Yasmin: PLIERS

Scores: Toby 7, Yasmin 0, me 7

Round 2: R M L A I O T N I

A mix where I agree with the choice of that last vowel, with RELATION or RATIONAL easy finds on an E or A.  But I struggle on this mix, finding only MARL (both a noun and a verb, which I'll hopefully remember if MARLING is ever available), LAIR, MOLAR, and RATION.

There's a fair few sixes here -- both contestants also have six -- but David has remained unstirred as he makes the excellent find of MARTINI.

In the entry for AMORETTO, The Macquarie lists AMORINO as an alternative for sense one ("a little cupid"), but fails to list its irregular plural of AMORINI.  That's rather poor, I'm afraid (I'll note that my Chambers gets this right); irregular plurals should be listed.  There's worse instances in there, mind you -- as I hinted obliquely in round one of episode 313, the word 'lorry' is one such.  The Macquarie only provides a redirection from 'lorry' to 'truck', with no mention of the spelling shift in the plural.  By the show's rules, that makes 'lorries' an invalid word.  I guess it's a blessing that Toby didn't call for a final consonant last round after all, avoiding this issue.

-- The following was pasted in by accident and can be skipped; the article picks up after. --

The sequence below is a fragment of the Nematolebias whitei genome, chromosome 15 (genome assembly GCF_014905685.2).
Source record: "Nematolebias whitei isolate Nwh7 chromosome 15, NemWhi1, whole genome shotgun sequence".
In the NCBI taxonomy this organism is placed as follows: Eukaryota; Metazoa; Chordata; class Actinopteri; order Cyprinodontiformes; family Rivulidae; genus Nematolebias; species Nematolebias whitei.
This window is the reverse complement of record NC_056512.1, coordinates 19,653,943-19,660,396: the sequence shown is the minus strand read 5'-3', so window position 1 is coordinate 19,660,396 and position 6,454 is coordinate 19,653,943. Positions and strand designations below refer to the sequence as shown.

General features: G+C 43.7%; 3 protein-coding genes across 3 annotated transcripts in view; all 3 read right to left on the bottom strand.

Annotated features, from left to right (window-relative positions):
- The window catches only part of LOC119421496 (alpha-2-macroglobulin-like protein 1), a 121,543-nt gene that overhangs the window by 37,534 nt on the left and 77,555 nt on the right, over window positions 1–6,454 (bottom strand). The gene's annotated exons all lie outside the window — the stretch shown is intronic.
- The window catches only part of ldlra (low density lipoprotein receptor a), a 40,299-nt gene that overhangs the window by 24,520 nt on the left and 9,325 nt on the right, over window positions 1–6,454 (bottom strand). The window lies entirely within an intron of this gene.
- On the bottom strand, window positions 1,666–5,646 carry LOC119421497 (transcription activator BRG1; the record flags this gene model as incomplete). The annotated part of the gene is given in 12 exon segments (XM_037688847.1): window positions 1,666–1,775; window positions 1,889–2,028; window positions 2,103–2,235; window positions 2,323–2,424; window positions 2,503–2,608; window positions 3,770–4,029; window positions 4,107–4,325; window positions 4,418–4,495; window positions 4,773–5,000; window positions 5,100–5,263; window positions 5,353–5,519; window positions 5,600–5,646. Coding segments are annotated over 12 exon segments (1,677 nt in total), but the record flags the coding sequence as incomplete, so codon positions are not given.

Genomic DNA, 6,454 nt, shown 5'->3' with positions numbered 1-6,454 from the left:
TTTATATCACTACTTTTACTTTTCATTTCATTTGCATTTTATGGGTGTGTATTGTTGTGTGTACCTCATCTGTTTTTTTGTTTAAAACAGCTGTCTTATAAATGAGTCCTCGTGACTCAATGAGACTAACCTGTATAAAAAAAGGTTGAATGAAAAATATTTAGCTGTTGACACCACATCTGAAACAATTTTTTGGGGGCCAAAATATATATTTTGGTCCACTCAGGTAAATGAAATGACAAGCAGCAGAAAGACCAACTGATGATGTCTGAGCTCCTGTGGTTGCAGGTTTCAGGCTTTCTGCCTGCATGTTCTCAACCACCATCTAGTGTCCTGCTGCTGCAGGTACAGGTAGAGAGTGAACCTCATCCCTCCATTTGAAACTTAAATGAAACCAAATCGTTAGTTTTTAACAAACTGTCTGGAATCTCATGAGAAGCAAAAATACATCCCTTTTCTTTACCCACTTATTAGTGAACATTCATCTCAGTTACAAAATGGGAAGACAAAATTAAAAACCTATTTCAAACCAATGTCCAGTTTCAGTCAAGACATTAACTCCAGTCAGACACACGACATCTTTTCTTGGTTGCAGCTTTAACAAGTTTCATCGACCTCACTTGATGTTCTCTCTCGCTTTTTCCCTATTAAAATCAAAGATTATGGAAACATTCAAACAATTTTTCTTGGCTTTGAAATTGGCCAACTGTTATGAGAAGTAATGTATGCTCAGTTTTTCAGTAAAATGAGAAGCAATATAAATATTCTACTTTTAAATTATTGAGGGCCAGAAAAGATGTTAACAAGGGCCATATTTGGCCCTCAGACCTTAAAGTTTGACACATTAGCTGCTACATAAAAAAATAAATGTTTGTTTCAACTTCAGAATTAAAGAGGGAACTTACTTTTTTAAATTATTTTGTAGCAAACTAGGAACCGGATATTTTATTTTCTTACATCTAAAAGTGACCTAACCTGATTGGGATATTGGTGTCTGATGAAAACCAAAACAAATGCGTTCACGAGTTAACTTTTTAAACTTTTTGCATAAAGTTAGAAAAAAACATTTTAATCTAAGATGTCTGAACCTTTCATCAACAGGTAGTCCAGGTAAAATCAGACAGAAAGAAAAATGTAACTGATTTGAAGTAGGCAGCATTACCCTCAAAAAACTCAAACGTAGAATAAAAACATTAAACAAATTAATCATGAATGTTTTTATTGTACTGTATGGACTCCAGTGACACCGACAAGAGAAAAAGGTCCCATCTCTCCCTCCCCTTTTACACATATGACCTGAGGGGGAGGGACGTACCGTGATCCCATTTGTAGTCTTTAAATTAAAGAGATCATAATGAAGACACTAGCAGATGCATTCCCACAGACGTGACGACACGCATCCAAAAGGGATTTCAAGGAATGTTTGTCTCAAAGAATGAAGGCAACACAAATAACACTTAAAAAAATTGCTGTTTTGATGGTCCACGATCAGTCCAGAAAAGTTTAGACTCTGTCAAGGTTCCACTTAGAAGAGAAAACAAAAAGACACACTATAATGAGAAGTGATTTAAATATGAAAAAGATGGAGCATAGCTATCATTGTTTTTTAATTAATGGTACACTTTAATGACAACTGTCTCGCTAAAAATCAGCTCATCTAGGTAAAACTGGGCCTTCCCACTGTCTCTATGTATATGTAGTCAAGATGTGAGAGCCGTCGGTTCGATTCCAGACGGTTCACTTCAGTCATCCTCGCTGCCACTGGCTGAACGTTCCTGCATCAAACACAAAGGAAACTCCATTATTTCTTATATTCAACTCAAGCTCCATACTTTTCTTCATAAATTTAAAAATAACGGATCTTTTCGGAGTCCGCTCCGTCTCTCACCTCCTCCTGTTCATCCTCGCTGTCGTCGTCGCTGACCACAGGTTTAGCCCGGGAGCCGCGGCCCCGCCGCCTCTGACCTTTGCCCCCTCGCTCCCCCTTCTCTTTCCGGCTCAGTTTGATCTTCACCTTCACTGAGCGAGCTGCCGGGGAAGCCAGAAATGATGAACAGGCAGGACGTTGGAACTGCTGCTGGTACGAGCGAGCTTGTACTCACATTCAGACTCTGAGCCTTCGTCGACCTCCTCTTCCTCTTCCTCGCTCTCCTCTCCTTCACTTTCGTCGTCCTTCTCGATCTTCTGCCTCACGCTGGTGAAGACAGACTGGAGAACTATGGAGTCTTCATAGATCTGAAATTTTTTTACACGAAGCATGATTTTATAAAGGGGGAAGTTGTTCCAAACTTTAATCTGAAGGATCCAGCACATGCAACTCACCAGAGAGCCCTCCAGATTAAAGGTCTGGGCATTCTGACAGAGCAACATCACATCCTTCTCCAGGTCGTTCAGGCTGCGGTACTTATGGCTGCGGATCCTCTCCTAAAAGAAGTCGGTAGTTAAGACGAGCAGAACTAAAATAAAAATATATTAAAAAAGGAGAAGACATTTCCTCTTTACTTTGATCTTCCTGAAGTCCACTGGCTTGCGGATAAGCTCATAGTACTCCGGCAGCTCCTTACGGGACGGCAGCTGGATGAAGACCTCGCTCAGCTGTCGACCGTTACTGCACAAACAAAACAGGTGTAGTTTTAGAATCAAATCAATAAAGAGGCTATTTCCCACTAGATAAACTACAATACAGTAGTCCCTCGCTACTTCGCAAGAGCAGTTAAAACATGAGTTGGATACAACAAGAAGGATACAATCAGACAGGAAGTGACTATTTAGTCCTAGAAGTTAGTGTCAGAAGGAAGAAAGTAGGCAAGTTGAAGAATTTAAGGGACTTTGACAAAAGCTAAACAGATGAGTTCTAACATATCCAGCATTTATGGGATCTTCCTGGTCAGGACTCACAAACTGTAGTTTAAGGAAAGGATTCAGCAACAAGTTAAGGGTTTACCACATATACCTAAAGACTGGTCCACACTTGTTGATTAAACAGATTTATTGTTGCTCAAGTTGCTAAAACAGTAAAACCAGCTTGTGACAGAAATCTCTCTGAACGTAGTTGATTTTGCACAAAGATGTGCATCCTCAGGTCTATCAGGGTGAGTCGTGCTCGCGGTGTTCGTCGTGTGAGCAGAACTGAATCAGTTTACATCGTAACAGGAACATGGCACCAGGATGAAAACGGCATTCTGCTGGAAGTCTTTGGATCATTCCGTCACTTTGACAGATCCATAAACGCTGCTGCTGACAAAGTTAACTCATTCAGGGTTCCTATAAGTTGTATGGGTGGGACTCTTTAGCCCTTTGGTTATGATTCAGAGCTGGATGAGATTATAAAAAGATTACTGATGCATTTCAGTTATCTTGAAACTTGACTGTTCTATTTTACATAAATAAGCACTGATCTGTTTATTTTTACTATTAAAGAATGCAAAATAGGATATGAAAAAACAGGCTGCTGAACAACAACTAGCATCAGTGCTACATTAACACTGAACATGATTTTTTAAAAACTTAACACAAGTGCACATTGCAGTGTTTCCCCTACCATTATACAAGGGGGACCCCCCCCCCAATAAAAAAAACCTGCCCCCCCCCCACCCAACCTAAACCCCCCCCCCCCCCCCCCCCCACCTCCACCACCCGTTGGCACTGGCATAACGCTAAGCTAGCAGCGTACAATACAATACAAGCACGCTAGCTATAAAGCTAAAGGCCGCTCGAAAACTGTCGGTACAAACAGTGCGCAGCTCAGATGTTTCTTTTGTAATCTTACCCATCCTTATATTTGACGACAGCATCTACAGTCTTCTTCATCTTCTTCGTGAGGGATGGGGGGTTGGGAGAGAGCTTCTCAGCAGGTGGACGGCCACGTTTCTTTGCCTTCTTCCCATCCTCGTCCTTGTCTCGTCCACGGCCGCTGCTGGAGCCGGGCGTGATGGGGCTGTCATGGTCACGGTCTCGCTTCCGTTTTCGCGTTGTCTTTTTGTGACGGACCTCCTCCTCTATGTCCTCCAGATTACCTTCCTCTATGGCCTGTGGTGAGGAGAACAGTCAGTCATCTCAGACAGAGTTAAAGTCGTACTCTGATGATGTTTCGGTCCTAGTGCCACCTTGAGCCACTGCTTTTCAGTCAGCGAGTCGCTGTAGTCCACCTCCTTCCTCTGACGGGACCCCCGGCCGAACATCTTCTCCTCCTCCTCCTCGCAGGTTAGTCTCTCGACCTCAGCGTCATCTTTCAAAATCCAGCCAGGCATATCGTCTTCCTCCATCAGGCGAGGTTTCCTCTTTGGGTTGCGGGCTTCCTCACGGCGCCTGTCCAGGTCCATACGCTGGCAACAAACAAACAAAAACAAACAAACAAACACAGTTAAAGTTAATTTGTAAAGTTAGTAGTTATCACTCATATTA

So MARTINI seems to be the only seven, but there is an obscure (at least to me) eight here: MIRLITON, which the Macquarie redirects to 'kazoo'.  (Wikipedia suggests that a kazoo is a type of mirliton, so that is perhaps not quite accurate.)  That can be my new word learned for the day.

What isn't obscure, however is the nine-letter word: TRINOMIAL (a mathematical concept for an expression with three terms).  In fact just recently I was working with trinomials... bother.

Yasmin: TAILOR

Scores: Toby 13, Yasmin 6, me 13

Round 3: Target 664 from 25 75 50 1 7 5

Toby continues with the balanced mix again, and I make heavy weather of it.  I first consider 9*75 = 675, but the nine isn't easy (7 + 50/25) and that approach seems limited to two away.  I shifted to 13*50 = 650, but that used up all the smalls to get the 13.  A modification of it worked a bit better, for one away with 663 = (5 + 7)*(50 - 1) + 75.

I'd spent far too long chasing after less useful lines, though, so when I saw a solution in the last seconds I did not have enough time to write it down.  If only I hadn't written down the 663, I might have had that time.  The solution that I saw -- and that Lily demonstrates later -- is 664 = 7*(75 + 25 - 5) - 1.